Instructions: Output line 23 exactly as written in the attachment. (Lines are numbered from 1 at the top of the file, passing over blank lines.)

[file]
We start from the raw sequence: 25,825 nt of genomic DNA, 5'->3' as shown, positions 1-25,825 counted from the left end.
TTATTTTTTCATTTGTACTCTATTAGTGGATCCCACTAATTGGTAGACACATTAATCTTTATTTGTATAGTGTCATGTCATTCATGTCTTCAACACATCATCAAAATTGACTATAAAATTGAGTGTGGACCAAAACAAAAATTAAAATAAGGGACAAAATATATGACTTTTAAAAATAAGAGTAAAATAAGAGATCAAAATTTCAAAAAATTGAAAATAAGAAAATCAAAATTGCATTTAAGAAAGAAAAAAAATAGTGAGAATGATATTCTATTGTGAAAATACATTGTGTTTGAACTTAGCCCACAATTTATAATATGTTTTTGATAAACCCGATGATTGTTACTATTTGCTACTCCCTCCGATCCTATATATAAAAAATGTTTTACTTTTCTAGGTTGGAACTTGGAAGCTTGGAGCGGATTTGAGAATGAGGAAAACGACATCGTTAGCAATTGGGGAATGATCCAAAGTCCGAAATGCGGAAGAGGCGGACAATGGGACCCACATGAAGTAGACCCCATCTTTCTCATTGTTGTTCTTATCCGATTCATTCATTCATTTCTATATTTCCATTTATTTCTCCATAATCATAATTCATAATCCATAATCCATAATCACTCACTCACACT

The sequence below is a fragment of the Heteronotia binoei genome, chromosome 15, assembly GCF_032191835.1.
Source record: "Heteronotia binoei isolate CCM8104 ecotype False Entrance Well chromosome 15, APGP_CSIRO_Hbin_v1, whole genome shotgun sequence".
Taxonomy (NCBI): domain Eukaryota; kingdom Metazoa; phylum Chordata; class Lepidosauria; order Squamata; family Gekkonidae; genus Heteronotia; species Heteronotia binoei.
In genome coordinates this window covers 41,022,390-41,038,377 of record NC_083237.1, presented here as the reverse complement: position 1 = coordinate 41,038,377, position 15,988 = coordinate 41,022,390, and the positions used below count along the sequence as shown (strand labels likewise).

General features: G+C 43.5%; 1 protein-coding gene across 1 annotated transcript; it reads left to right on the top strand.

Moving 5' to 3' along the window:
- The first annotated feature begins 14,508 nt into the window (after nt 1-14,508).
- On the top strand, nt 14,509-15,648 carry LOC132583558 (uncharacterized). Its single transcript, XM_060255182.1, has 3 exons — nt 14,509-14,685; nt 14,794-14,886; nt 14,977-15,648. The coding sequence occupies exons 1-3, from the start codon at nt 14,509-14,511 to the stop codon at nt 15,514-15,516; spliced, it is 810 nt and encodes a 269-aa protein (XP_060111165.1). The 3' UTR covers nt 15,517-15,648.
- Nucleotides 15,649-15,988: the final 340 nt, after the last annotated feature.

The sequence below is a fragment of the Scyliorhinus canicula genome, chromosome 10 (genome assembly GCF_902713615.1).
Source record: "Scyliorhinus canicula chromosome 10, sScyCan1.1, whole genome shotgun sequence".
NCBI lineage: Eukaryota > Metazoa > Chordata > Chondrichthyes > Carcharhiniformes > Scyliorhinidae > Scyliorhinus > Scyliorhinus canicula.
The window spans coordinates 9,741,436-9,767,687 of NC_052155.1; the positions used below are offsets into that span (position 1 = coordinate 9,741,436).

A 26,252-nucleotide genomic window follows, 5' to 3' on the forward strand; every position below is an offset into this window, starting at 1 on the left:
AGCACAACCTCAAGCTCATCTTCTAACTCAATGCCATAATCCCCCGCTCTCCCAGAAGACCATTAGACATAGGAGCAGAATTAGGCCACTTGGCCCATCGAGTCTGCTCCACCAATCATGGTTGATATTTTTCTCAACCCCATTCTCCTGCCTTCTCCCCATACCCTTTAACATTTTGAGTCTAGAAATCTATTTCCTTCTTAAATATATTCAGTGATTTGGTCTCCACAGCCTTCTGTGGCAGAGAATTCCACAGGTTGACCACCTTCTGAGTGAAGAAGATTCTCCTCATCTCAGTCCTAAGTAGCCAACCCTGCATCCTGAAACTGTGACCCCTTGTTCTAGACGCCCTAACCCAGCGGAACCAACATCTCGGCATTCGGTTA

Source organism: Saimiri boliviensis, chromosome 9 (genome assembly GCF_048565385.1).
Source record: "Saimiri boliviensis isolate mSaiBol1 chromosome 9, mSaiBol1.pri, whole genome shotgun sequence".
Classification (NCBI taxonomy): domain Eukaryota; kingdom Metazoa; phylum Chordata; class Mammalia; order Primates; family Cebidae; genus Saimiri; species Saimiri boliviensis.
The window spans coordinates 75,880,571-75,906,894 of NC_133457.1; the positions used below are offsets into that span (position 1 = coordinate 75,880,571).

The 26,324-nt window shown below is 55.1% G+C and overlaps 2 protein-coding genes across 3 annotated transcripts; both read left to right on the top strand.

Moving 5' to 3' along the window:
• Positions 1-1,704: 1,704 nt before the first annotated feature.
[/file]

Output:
Moving 5' to 3' along the window: